Few world-renowned guitarists have worked as hard as Joe Bonamassa in the last 30 years; whether you are listening to his music or not, he's earned it and doesn't take his success for granted. But it's come without wider mainstream media acceptance. He knows this, and he's ok with it.
In an appearance on drummer Kenny Aronoff's Sessions podcast, Joe reflects on his journey so far and shares a lot of credit for his success so far with the team around him. But there's no doubt he's been tireless in his own work ethic, despite being a critical darling in certain media circles eluding him.
"I will say this about relevancy in terms of my career; I never have been and never will be," said Joe. "I do a very specific thing. I know exactly what the fans want to hear and the question is, would you rather please the critics at Rolling Stone or please the fans that put you there? My answer unequivocally is; please the fans that put you there.
"So if that means there's a big sludgy blues rock song with an overblown solo at the end, I'm doing it," he added. "Because that's what people seem to enjoy. I'm not the one who's going to come out and drastically change the show; 'I'm not feeling playing guitar so I'm just going to stand up here and sing for you.' What, are you crazy? This is what these people paid for. This is the experience that you're selling."
But Joe isn't insulated from what he sees as a period of transition in guitar music right now; where people are making a living from playing the instrument without gigs or songs.
"I find now, looking at the guitar world in general in 2023, I find it in a state of crossroads," he began. "People have learned how to make real money by sitting in from of a camera and putting it on Instagram on YouTube and becoming an influencer. Which is great. I encourage anyone with a business model to do it like that. How long you can stay inspired doing one-minute videos is up to the individual. And I find that if I feel the need to stay relevant because I haven't posted something in a minute and I just go, 'I haven't played guitar today but let me tune this Les Paul up and do a one-minute video'.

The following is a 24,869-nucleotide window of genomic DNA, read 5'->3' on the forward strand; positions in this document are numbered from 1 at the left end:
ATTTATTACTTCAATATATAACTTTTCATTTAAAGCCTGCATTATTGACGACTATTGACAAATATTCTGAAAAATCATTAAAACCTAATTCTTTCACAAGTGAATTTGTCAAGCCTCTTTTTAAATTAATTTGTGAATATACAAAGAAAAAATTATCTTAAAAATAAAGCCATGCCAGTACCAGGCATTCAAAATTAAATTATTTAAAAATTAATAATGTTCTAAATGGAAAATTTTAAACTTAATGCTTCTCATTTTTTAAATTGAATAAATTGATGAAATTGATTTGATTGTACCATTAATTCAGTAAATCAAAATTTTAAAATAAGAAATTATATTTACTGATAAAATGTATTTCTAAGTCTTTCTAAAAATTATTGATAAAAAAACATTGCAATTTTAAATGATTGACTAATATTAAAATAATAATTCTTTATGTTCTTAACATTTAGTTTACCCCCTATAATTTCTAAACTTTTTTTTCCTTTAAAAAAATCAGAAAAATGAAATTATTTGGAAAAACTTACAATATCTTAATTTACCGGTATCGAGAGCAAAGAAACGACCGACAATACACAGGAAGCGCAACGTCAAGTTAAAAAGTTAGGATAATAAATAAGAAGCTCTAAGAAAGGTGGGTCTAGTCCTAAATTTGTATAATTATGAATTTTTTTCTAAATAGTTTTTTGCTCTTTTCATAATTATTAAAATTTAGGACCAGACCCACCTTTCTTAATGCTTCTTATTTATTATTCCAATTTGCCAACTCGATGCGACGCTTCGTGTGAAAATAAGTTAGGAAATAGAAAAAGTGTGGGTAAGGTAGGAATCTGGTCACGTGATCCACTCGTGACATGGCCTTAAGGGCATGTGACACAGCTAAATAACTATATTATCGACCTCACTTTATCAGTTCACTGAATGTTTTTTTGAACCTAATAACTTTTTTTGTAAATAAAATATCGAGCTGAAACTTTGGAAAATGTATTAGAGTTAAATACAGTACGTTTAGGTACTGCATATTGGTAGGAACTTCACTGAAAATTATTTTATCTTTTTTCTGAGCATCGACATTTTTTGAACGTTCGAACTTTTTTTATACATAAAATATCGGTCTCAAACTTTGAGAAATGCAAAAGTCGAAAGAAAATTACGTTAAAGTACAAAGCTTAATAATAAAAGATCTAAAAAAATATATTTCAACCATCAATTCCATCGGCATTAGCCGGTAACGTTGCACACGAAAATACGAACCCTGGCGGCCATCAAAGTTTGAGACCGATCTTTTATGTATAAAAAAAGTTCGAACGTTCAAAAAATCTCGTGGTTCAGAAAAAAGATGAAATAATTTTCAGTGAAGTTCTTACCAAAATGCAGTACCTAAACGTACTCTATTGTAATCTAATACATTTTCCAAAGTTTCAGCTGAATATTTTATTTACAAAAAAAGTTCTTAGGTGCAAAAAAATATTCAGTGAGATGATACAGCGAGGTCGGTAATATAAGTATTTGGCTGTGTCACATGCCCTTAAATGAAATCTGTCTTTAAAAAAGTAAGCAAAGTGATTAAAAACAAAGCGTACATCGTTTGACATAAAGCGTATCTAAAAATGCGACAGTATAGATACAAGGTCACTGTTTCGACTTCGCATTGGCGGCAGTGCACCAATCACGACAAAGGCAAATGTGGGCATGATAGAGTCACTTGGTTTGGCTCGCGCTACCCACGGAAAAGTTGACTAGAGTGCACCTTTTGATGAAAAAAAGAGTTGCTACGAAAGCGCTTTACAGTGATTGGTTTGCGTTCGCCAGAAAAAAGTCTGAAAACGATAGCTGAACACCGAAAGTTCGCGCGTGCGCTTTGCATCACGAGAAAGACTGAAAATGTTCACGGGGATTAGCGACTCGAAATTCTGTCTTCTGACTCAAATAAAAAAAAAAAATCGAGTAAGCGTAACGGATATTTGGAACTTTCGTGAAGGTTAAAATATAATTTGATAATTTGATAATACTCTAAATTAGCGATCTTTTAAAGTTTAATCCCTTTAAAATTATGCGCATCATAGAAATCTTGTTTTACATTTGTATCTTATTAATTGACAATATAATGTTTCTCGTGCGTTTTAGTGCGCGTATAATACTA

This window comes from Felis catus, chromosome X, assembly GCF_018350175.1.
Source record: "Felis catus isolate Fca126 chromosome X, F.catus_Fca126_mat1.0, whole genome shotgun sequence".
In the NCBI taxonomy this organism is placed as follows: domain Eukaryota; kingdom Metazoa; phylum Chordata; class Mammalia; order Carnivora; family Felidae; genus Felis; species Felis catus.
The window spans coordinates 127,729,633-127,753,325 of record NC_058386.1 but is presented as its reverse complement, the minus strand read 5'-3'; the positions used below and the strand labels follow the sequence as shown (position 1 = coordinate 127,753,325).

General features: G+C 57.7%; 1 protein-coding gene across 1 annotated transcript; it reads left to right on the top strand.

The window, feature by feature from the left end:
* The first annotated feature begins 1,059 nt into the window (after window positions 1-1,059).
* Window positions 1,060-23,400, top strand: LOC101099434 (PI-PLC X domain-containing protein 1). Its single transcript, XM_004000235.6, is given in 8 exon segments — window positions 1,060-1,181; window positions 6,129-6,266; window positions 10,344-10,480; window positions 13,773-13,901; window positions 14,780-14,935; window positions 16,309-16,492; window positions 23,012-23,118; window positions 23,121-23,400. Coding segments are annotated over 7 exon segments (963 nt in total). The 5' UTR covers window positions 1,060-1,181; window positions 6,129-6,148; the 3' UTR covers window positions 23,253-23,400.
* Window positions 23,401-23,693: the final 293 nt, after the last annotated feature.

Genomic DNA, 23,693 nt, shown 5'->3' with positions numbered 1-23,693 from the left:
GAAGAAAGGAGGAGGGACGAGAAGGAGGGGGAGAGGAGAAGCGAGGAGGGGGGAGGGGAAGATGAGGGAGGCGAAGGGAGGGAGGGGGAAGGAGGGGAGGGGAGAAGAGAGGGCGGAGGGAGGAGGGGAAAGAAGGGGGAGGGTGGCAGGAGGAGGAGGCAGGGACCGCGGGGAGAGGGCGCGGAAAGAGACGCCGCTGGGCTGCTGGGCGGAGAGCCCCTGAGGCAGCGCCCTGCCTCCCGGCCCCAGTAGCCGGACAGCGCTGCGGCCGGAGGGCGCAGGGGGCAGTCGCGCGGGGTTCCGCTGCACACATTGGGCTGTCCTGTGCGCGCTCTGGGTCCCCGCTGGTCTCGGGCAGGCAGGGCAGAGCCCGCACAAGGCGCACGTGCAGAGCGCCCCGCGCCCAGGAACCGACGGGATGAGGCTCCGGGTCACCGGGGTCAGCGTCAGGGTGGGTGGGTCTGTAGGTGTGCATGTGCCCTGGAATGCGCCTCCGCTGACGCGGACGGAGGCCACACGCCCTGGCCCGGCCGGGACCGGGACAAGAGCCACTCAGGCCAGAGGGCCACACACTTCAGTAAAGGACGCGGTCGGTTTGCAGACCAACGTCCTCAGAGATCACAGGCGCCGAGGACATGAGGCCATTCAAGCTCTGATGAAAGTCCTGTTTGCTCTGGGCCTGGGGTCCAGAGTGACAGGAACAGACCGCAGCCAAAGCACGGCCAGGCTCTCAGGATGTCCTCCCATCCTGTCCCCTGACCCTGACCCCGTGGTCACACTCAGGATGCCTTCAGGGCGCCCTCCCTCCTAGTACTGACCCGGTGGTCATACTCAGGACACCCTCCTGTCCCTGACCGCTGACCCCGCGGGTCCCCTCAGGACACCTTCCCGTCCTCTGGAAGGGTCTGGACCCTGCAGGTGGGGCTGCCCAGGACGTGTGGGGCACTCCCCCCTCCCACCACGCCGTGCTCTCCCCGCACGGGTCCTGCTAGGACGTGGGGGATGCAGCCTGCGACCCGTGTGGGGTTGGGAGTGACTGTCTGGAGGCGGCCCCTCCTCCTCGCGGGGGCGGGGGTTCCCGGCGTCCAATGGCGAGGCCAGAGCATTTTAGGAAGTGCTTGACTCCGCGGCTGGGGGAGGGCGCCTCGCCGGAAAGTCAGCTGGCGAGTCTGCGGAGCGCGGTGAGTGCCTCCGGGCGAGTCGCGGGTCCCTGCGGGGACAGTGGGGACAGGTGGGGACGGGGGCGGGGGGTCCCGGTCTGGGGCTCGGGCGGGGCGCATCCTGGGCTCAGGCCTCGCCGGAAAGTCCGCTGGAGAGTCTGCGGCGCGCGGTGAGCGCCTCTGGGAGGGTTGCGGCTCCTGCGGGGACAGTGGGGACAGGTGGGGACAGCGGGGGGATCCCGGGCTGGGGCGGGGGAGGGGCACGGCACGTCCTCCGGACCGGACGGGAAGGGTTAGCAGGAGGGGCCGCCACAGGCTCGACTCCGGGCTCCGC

"I've been guilty of this in the past where that one minute where it took me to film something in one take and just throw on Instagram was the only minute of music I had made that entire day. And that's not for me. That's crossing a line where your inspiration is the dopamine you're going to get from the comment sections of your social media. So for me personally, that's not the lifestyle I want to live."
Even though Joe is focussed on pleasing his fans, he's quick to remind us that he never claimed to be just a bluesman – as his forthcoming fifth album with Black Country Communion will remind people.
"I always say, when the arrows start coming my way of, 'He's not a real blues guitar player' – I never said I was one. I love Yes songs. I love Selling England By The Pound – I'm a Steve Hackett guy. I'm a Michael Schenker guy and a Ritchie Blackmore guy. I think life would be boring if I only played one style of music all the time. That's not to slight anyone who does it that way because everyone has their process but I'm ADHD in life and I'm ADHD in music.
"Mick Ralphs, Paul Kossoff – those were my guys because they were rock but they had a blues edge to them," added Joe. "And they had great songs and a big Les Paul tone that I always wanted to get. So in my career, we've done all kinds of records, not just blues – we've done trad blues but I've also done records with Glenn Hughes, Jason Bonham and Derek Sherinian… that's straight up '70s British rock. I like to know that I can speak all the languages and you have to exercise [that]. If you speak French and you haven't spoken French for 20 years, you're rusty. So I like to keep my thing fresh."